The third-floor galleries admit ample, diffused natural light through light monitors clad in copper that will eventually patinate and echo the copper on the existing wing.

At the risk of sounding flippant or, worse, Trump-esque, I'd say that the new Chazen is a classy addition to the heart of campus. Planted on a stretch of University Avenue that has seen enormous change in the last decade or so - the demolition of the ugly, single-story University Square for its semi-ugly, 12-story replacement, the construction of the Fluno Center and addition to Grainger Hall - the new Chazen gives off the rather odd feeling that it's always been there. That sense of inevitability is a testament to its lead architect's ability to harmonize with, yet also improve upon, his predecessor's work.

Opening weekend

While the UW community will be invited to a special open house that begins at noon on Thursday, Oct. 20, the general-public festivities begin at noon on Saturday, Oct. 22. Mayor Paul Soglin, UW Chancellor David Ward and lead donors Simona and Jerome Chazen will participate in a door-opening ceremony, followed by a dance performance by Mark Denning. At 2:30 p.m., Latino Arts Strings performs.

On Sunday, there will be bagpipers at noon, followed by the Pro Arte Quartet performing on the "Sunday Afternoon Live from the Chazen" radio show at 12:30 p.m. At 1:30 p.m., the Mount Zion Choir performs.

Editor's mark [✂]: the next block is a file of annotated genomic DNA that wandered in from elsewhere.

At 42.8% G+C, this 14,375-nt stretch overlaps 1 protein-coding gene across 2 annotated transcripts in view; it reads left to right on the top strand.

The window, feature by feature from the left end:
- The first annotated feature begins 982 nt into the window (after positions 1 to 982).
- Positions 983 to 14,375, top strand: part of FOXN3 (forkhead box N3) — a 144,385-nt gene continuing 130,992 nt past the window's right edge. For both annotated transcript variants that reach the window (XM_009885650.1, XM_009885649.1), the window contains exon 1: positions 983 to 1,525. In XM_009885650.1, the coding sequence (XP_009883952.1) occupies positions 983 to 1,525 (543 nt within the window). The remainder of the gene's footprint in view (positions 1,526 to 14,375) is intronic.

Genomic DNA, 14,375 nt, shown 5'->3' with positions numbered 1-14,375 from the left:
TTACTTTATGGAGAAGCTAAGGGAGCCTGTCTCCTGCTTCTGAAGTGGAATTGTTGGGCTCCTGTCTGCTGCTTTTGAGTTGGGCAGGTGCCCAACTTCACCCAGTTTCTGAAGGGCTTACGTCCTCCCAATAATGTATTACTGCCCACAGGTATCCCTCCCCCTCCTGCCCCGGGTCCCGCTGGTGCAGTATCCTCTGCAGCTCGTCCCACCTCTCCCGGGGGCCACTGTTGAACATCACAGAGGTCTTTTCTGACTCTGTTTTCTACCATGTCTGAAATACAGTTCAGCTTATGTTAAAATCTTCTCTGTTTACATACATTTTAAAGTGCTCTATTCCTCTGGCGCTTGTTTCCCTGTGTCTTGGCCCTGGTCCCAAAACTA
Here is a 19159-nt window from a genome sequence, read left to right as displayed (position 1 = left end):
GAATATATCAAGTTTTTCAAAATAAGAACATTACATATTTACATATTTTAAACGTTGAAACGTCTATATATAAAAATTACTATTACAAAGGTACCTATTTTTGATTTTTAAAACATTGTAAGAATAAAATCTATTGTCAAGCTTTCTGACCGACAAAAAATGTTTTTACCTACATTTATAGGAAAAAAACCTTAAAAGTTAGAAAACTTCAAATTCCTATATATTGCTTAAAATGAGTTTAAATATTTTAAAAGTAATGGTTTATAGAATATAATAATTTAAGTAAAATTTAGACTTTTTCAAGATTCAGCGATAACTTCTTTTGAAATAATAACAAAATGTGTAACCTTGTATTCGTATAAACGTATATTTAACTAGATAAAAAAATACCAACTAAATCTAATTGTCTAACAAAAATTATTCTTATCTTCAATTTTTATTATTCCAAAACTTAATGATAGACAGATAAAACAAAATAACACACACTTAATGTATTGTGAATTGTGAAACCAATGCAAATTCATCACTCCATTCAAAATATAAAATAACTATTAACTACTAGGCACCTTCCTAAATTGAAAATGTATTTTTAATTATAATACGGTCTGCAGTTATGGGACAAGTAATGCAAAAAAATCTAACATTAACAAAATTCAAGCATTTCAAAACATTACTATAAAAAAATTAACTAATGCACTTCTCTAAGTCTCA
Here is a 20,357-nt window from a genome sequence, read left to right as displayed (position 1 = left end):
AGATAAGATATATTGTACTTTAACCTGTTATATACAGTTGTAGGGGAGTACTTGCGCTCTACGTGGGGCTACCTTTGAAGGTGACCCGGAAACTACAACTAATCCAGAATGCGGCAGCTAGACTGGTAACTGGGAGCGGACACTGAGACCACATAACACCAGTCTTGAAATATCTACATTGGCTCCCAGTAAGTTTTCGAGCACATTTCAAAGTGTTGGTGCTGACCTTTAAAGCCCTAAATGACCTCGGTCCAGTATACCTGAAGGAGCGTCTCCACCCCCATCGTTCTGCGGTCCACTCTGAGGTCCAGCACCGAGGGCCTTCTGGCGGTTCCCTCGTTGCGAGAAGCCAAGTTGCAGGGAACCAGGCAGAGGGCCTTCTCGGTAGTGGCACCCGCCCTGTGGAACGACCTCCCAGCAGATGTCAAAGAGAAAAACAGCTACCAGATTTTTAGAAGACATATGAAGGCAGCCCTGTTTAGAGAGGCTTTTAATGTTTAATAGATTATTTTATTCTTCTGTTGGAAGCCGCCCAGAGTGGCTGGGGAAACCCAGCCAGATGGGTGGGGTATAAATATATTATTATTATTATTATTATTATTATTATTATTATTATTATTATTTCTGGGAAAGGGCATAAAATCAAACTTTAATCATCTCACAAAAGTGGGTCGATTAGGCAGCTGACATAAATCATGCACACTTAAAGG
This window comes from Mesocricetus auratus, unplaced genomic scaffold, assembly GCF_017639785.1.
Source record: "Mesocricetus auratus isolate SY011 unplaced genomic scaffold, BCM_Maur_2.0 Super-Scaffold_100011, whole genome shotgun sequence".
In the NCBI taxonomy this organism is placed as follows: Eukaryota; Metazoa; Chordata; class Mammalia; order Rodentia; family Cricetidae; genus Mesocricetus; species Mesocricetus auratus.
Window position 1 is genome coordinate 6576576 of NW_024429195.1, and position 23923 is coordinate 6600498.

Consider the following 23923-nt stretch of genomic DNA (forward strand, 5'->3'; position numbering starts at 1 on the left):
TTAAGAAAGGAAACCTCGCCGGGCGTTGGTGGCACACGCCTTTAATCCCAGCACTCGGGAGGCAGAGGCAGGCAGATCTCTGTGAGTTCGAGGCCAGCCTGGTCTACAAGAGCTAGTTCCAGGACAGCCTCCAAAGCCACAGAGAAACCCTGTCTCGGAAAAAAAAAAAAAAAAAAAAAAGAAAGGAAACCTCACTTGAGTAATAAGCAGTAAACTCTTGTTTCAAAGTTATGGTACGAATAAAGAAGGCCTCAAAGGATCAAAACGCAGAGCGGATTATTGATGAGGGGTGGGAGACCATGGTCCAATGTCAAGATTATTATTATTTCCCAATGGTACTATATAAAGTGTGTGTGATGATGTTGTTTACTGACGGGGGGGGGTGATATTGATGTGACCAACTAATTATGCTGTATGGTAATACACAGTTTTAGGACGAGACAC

There will be several film screenings during the weekend, and docent-led tours are available. For full details, see As always, admission to the museum is free.

Fast facts

  • No state funds were used to construct the new building. The $43 million project was financed entirely through private donations and grants, including a $25 million lead gift from Simona and Jerome Chazen, for whom the erstwhile Elvehjem Museum was renamed.
  • The new building nearly doubles the Chazen's exhibition space. It is 86,000 square feet, compared to the original's 90,000. It is built on the site of the former Peterson Administration Building.
  • Since 1970, the museum's collection has grown from 1,500 to more than 20,000 artworks.
  • Construction has lasted two and a half years. Ground was broken on May 1, 2009.
  • The enclosed bridge that connects the two buildings on the third floor offers stunning views of Lake Mendota.
  • New galleries are devoted to African art, Midwestern surrealism, modernist sculpture, and 21st-century international art.